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How to Choose a Home That Suits Your Lifestyle

A home can be many things–a place to unwind, to raise children, to spend their twilight years in, and so on. Because each person has their own motivations in buying a home, there isn’t one “right” way to buy a home. Instead, the key to finding the perfect home is to consider your personal needs and lifestyle.

While everyone is different, potential homebuyers can be classified under certain archetypes. Knowing which archetype you belong to can help push your decision-making in the right direction. This article will provide a home buying guide for every lifestyle.

For First-Time Buyers

It can be exciting to finally purchase a home of your own. However, a common challenge that first-time buyers face is deciding on features to prioritize. It’s important to remember that your home is an investment for the present and the foreseeable future–its features need to accommodate your current lifestyle and other needs.

Think about the “non-negotiables” and essential features your home should have–security, low-maintenance fixtures, adaptability for a future family, proximity to places of work and school, and so on. Once you have your priorities, match them up to your planned budget. You may not get all your wants for your first home, but ticking off the essentials on your list will ensure that you can live comfortably and within your means.

For Growing Families

Families may grow and change over time, and so should the houses they live in. Issues of space, safety, and other constraints may arise when there are more children in the family. Priorities may also change if you are now housing relatives who are senior citizens or have special needs. Purchasing a new home will ensure that your family has space and facilities they need to make life easier, safer, and more comfortable.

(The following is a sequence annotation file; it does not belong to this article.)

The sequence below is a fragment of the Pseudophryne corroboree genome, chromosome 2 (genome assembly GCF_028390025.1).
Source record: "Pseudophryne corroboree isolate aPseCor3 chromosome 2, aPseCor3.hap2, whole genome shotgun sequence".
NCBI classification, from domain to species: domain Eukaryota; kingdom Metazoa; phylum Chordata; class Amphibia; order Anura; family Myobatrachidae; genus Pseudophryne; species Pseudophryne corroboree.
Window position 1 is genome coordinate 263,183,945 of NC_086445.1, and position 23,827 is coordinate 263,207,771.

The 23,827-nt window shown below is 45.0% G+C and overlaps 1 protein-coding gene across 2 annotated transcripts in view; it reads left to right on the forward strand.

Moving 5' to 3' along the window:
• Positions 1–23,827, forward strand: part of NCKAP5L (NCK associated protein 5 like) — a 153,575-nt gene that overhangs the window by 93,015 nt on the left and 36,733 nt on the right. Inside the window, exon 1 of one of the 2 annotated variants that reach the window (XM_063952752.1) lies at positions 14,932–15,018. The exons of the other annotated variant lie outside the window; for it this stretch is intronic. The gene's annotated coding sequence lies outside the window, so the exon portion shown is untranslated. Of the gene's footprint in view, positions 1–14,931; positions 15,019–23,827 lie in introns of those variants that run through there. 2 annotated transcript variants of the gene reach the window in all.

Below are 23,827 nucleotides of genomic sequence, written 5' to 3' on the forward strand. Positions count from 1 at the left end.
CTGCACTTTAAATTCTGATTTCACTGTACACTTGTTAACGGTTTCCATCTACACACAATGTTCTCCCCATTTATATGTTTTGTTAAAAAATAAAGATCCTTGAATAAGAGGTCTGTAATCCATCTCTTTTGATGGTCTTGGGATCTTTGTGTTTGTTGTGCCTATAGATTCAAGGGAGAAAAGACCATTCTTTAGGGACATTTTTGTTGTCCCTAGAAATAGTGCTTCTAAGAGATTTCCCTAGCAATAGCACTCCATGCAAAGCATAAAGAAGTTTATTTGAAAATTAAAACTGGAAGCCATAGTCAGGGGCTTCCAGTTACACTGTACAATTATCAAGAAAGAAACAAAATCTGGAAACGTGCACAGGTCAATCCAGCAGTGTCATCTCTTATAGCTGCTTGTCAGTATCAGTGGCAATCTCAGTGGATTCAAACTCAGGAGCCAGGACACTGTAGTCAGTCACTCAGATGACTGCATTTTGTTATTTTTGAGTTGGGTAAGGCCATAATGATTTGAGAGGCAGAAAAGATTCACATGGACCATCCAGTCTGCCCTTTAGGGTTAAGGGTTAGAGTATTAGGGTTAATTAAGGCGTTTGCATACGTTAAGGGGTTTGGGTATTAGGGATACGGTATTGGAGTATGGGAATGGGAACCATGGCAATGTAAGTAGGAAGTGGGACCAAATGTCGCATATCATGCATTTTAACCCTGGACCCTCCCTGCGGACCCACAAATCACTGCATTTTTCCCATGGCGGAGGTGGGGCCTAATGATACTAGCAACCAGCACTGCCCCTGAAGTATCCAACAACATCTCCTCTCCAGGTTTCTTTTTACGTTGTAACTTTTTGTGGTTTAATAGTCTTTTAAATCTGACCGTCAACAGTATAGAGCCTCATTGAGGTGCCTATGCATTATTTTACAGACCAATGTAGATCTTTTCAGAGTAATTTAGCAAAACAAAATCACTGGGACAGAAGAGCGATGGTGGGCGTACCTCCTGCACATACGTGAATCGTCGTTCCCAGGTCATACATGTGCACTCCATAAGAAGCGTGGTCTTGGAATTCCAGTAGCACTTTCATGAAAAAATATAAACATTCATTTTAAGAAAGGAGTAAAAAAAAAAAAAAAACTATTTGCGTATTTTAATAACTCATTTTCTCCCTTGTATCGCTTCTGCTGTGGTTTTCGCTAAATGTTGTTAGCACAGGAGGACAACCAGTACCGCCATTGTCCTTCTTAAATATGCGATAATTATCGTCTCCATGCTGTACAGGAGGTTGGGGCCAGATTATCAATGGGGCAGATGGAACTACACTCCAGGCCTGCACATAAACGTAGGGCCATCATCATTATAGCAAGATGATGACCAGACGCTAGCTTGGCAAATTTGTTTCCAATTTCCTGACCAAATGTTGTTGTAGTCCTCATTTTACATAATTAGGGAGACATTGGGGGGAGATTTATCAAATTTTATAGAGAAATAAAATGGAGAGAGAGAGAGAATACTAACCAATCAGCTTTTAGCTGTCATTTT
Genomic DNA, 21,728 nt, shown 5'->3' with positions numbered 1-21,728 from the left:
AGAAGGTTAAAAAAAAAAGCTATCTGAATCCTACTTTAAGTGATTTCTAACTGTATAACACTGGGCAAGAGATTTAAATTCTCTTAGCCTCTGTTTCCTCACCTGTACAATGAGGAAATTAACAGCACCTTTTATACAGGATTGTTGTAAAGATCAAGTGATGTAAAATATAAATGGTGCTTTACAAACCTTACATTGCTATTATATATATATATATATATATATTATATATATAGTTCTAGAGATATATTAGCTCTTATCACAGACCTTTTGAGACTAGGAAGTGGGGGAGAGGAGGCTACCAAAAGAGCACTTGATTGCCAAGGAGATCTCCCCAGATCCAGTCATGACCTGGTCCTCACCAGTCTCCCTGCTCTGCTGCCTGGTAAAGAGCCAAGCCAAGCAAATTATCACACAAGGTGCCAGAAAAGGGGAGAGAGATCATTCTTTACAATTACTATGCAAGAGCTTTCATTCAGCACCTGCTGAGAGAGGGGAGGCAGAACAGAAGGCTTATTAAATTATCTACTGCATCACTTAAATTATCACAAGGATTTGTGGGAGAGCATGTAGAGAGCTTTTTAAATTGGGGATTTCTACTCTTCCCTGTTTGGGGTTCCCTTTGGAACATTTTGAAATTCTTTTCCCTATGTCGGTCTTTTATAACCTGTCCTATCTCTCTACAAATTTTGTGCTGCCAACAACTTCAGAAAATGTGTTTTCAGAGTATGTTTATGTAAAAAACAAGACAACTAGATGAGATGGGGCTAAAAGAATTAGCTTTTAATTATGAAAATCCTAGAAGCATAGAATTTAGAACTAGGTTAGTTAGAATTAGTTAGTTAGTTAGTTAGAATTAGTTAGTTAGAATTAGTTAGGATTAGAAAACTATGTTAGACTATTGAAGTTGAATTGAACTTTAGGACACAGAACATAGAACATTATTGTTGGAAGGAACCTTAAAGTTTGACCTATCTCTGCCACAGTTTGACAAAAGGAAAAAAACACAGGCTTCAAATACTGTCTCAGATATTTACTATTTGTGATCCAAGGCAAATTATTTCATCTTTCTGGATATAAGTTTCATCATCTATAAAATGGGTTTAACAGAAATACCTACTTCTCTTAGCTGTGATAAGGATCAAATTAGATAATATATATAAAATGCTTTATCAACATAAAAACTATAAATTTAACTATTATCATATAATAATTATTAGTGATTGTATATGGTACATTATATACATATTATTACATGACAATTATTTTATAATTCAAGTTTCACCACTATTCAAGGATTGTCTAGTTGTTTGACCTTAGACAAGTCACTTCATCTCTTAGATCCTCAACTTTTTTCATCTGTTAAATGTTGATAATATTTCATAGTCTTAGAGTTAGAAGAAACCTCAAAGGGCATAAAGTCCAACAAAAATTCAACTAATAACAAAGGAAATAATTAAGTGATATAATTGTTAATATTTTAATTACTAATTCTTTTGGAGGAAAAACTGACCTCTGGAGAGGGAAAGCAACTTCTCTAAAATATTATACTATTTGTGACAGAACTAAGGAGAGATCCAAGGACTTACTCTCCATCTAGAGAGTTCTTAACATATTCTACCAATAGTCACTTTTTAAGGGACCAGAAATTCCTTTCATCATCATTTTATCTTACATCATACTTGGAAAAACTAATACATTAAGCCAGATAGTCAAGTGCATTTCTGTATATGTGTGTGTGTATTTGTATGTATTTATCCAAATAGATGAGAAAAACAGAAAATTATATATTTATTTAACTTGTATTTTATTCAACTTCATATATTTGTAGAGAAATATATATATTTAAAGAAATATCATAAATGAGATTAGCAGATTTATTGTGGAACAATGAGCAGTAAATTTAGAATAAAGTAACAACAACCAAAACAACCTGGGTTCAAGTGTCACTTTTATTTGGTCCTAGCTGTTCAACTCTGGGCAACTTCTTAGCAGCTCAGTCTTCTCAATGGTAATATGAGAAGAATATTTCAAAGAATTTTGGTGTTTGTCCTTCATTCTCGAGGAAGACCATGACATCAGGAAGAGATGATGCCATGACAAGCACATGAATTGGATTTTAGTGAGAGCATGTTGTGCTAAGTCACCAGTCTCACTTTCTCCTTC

Families with younger children may need to prioritize homes with easily-monitored outdoor spaces and amenities for safe and fun outdoor play. Home features that can be “baby-proofed” should also be considered. Older children may require more zoned living spaces that allow for privacy while retaining communal areas. Specific accessibility features such as ramps and handholds are necessary for families with senior citizens or persons with disabilities.

For Upgraders

Whether your old home no longer fits your current situation or you’ve earned enough money to find a new place to live, upgrading your home can improve the quality of your life. For second and subsequent homes, many people tend to focus on enhancing their lifestyle.

If you’re ready for a new home, take a look at the aspects of your current home that need improvement. For example, you may want a luxury house with bigger common areas for hosting guests and social gatherings or one with more windows to use more natural light. Practical features such as the number of bedrooms and bathrooms, plumbing, and electrical work are also good places to upgrade. Additionally, you can take location, proximity to essential services and places of work or school, and reliable public transportation into consideration for your next home.

For Empty-Nesters

Children grow up and move out, while their parents grow older and prepare for their twilight years. At this stage in life, you may be looking for a new home that represents the fruits of your labor while catering to your needs as future retirees.

Mobility may become an issue for senior citizens, so single-story homes with ramps, handrails, and other aids should be a priority. Condominium units can also be considered if there are elevators to help with moving from floor to floor. Proximity to essential shops and services like supermarkets and hospitals is another big factor for deciding on your new home.

No matter what stage of life you’re in, a good home is one that allows you to live comfortably and peacefully. Rather than shopping simply for aesthetic value, your home should match the lifestyle you lead. Knowing what to prioritize is essential to finding the right home.

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